By Michael Hylton on Aug 28, 2013
Mobile phones have become almost ubiquitous in our daily lives. More and more people are relying on their smartphones to stay connected with their family, friends, co-workers, and the world around them. Armed with smartphones and tablets, consumers have access to much more product information and can compare, recommend, and share information from anywhere, at any time.
According to Internet Retailer, in the second quarter of 2013 U.S. mobile commerce grew faster than U.S. e-commerce sales via desktop/laptop computers. M-commerce represented 9% of all online commerce in the quarter, comScore says, with mobile shoppers buying more than $700 million worth of apparel and accessories in Q2.
A new report from Juniper Research expects mobile commerce transactions conducted through handsets and tablets will exceed US$3.2trn by 2017, rising from US$1.5trn this year. Research firm eMarketer reports that this year, 62.5 percent of all mobile commerce will come from tablets, despite the fact that they have a lower penetration rate than smartphones. However, lack of mobile site optimization remains a concern. Overseas in Europe, according to the latest statistics that have been released on the IMRG Capgemini e-Retail Sales Index, last month, the sales over mobile commerce in the United Kingdom managed to grow by a phenomenal 129 percent when compared to the figures from the same time in 2012.
Smartphones enable customers anywhere to quickly research and evaluate products prior to purchase. 4G connectivity enables consumers to have faster access to mobile Web sites and apps. Tablets provide more real estate for customers and business buyers to view product information in order to make their buying selection. In June 2013, 91% of tablet users and 90% of smartphones users accessed a mobile e-commerce Web properties, according to comScore.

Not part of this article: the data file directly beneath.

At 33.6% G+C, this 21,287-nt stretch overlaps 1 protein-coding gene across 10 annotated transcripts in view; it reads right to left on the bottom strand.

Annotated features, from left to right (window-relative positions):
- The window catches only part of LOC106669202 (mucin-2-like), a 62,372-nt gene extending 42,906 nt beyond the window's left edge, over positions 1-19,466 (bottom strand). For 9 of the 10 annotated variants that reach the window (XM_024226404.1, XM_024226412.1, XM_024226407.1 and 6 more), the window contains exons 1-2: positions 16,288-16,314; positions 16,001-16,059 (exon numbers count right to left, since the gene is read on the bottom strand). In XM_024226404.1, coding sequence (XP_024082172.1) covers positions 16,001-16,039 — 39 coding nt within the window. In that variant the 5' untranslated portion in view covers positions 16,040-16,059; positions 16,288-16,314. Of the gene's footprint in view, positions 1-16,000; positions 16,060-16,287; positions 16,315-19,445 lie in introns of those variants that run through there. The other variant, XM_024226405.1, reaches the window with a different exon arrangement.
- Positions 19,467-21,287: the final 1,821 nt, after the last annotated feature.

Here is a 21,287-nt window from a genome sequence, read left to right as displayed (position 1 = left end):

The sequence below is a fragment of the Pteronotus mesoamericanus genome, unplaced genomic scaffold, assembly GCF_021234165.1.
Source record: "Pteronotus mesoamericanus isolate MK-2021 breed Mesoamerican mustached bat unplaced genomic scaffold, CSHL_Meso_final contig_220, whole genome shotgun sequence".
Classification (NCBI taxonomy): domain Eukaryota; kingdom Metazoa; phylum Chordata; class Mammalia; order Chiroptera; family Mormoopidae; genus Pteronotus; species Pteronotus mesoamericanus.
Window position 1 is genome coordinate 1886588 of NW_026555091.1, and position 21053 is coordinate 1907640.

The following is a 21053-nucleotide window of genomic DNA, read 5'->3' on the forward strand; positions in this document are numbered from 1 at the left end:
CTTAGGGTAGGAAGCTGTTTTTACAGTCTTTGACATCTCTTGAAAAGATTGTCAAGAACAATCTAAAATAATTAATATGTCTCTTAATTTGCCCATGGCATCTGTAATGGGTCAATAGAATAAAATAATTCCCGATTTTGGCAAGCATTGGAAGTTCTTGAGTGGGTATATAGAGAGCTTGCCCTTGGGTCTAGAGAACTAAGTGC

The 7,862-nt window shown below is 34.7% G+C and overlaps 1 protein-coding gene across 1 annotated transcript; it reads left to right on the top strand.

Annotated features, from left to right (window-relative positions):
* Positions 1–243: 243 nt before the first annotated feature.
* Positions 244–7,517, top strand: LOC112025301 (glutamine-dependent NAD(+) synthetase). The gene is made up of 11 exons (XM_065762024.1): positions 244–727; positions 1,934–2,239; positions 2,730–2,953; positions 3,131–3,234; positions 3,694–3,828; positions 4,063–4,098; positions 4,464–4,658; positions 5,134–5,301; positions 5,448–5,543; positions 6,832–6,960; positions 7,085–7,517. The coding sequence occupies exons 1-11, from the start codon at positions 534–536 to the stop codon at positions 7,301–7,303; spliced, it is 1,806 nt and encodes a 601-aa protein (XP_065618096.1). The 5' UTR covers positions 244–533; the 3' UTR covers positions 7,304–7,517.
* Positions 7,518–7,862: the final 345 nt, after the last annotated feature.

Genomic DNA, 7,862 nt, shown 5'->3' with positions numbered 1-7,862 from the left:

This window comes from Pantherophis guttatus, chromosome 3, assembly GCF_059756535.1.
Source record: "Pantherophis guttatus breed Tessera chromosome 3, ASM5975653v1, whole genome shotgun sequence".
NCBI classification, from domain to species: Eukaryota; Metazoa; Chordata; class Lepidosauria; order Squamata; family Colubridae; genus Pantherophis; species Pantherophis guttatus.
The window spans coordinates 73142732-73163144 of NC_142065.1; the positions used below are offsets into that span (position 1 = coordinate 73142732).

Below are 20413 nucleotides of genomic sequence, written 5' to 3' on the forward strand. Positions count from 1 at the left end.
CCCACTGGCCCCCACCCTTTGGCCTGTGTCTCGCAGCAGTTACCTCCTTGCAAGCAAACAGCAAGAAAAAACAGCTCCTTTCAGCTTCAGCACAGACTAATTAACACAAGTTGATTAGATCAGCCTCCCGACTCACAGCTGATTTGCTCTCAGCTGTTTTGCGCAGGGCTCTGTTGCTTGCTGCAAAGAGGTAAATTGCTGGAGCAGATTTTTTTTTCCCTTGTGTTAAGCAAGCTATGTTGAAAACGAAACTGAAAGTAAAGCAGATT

So companies need technology tools to help them understand the mobile universe and its impact on their businesses. Mobile commerce started in the retail industry and is permeating into other industries as consumer get more comfortable purchasing via their smartphone and consumers migrate from pure research to buying products and services on their phones.
An Oracle study found that only 37% of respondents indicating that their company has mobile commerce in place. You need to continually think about how your customers are engaging with you and your brand via smartphones and tablets, and build mobile into your company’s overall commerce strategy. Click here to learn more about Oracle Commerce.